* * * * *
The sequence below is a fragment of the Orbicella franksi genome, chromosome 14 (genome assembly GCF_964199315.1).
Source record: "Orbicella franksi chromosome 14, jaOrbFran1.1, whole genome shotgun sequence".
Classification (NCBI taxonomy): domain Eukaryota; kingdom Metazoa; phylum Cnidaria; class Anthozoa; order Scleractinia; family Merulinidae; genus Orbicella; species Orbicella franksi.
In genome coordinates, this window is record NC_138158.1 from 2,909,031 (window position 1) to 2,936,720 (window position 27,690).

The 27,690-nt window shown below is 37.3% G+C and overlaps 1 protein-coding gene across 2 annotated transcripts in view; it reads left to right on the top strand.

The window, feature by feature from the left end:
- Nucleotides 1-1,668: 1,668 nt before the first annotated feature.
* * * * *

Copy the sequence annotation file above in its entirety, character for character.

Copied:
The sequence below is a fragment of the Orbicella franksi genome, chromosome 14 (genome assembly GCF_964199315.1).
Source record: "Orbicella franksi chromosome 14, jaOrbFran1.1, whole genome shotgun sequence".
Classification (NCBI taxonomy): domain Eukaryota; kingdom Metazoa; phylum Cnidaria; class Anthozoa; order Scleractinia; family Merulinidae; genus Orbicella; species Orbicella franksi.
In genome coordinates, this window is record NC_138158.1 from 2,909,031 (window position 1) to 2,936,720 (window position 27,690).

The 27,690-nt window shown below is 37.3% G+C and overlaps 1 protein-coding gene across 2 annotated transcripts in view; it reads left to right on the top strand.

The window, feature by feature from the left end:
- Nucleotides 1-1,668: 1,668 nt before the first annotated feature.